In this episode, Chris Martin (@Chrismartin76) talks to Matt Grossmann (@MattGrossmann), associate professor of political science at Michigan State University and director of the Institute for Public Policy and Social Research. He specializes in the study of interest groups and parties. His latest book is Asymmetric Politics: Ideological Republicans and Group Interest Democrats, co-authored with David A. Hopkins.
0:00 What do undergraduates know about the parties?
04:00 Should we trace change to the Gingrich era?
07:35 Matt’s new book on asymmetric politics
15:00 People project their mirror image on the opposite party
17:10 Does Donald Trump represent the core of Republican party?
20:00 Comparing American parties to parties elsewhere
24:11 New research #1: Do the rich buy off politicians?
28:53 How this relates to Heterodox Academy’s mission
31:58 Think tanks and ideology
Books we discussed:
Asymmetric Politics: Ideological Republicans and Group-Interest Democrats by Matthew Grossmann and David A. Hopkins
It’s Even Worse Than It Look: How the American Constitutional System Collided With the New Politics of Extremism by Norm Ornstein and Thomas Mann
Think Tanks in America by Thomas Medvetz
Selected Quotes:[On polarization] I think we may be overlearning a little bit on the public level. I wouldn’t want students to come away thinking the public is divided into two clear factions, that they disagree with each other on everything, and they’re sort of driving the parties. I think it’s worth separating what elites are doing in Congress and the ways that the public is changing.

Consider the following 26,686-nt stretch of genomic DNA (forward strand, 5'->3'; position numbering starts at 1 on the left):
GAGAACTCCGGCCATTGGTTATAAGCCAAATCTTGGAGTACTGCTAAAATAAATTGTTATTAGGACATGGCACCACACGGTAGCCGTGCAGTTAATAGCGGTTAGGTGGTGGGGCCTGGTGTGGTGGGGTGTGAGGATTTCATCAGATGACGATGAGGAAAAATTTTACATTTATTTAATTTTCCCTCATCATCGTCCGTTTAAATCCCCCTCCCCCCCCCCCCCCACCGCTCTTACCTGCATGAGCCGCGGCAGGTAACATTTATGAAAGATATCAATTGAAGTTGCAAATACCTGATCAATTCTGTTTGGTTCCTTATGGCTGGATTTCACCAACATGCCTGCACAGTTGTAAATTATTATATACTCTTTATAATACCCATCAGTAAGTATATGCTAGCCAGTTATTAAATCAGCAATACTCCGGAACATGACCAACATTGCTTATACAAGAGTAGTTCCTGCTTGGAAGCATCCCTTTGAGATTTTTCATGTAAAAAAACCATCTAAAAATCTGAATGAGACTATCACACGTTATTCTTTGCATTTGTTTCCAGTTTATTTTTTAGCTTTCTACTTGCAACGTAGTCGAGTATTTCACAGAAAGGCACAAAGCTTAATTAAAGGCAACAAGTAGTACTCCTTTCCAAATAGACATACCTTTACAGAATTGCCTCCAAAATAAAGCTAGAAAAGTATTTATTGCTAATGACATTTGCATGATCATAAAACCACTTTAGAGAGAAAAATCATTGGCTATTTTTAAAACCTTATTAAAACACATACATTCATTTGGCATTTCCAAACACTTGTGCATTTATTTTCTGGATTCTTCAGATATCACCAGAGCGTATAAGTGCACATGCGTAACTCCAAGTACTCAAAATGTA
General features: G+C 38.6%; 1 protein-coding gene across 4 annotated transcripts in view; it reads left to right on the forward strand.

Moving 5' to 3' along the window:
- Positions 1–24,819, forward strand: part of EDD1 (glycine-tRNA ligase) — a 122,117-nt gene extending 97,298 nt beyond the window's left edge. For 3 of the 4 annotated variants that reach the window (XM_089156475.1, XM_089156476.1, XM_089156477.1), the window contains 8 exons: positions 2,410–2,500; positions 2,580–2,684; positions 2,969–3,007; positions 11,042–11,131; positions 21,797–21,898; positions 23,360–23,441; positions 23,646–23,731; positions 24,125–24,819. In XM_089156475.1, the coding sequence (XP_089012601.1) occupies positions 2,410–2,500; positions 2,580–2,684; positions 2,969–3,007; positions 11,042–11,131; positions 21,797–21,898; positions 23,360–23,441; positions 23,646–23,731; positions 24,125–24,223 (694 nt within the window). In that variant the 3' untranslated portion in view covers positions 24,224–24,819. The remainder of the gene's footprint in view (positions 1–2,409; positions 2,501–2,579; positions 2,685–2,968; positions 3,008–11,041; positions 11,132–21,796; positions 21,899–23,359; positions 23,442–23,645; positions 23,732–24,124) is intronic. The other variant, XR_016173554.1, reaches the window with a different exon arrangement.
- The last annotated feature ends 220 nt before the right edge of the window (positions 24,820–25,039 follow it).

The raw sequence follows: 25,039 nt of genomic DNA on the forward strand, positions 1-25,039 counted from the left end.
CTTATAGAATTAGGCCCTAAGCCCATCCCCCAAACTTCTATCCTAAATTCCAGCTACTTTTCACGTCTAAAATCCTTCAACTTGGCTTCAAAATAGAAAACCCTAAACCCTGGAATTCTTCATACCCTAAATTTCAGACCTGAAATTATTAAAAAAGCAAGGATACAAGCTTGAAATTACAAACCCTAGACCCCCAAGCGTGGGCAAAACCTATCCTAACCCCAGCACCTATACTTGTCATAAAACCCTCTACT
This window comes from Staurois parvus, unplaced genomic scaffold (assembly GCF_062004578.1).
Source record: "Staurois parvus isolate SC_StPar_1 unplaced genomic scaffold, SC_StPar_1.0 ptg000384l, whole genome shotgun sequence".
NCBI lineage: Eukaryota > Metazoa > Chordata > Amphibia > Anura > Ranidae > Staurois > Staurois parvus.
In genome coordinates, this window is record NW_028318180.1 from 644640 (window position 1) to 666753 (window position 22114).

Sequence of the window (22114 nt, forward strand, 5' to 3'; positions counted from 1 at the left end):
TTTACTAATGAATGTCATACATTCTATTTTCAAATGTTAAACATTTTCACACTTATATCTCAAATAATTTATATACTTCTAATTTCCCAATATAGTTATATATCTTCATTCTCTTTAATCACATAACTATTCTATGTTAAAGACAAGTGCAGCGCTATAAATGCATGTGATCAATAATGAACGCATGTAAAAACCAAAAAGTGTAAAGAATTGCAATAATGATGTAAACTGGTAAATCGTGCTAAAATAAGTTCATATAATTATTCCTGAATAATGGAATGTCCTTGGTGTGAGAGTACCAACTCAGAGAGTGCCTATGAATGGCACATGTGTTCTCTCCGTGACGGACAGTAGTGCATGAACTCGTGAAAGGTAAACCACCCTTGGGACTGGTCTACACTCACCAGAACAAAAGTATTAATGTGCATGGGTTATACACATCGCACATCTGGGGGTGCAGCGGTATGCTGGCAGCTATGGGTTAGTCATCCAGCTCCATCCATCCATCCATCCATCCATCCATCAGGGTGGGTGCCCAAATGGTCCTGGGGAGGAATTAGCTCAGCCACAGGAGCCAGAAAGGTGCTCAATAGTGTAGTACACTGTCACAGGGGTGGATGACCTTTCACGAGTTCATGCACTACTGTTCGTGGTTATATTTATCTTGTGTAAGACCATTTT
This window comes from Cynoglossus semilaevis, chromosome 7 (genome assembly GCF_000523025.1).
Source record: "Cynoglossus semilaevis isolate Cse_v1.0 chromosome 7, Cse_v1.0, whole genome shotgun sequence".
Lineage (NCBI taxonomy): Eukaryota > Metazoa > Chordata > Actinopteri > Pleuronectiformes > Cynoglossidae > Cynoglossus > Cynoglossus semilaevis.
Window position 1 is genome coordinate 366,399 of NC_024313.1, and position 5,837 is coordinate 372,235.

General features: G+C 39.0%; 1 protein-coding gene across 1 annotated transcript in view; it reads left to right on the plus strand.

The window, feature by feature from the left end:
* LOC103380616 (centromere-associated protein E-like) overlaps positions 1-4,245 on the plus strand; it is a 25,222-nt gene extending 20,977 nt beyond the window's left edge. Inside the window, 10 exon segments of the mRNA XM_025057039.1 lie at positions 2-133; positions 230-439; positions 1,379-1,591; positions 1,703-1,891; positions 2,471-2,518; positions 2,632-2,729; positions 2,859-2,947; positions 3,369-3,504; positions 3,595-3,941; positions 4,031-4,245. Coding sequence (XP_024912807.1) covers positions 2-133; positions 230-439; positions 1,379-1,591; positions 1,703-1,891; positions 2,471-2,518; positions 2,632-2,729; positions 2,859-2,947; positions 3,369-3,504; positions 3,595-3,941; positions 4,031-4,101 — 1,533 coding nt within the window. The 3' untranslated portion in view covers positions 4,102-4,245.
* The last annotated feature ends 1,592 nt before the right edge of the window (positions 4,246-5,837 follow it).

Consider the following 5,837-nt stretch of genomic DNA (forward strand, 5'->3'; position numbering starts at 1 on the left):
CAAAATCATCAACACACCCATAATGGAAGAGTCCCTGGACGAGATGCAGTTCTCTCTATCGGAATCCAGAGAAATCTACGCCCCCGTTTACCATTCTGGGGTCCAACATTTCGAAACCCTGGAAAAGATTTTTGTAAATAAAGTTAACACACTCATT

Each party tends to understand itself but they sort of misunderstand the other political party, so the Democrats commonly portray the Republican party as just a vehicle for the rich, for big business, and they’re just about distributing benefits to their constituencies, and that’s just basically the Democrats seeing the Republicans as the mirror image of themselves. And in similar terms, the Republicans tend to see the Democrats as a more ideological party than they are, that is, they see the Democrats as favoring big government for its own sake, favoring centralization for its own sake and rather than just pursuing lots of benefits for their constituencies and trying to solve their constituencies’ problems.
Our only difference with [social psychological research] is that those studies tend to compare liberals with conservatives, which is a pretty reasonable thing to do, except that when it comes to the American public, if you’re comparing conservatives, you have the fact that almost all Republicans are conservatives, whereas only about the half the Democratic party is liberals, so you get these comparisons that are really your modal Republican with your—kind of—half of the Democratic Party. There’s a whole other section of the Democratic Party that really doesn’t identify as liberal, and might have a tie to the Democratic party that’s just based on one issue or based on the sense that the party represents their minority group and so they’re not necessarily going to follow those same practices that you would get if you’re comparing liberals and conservatives.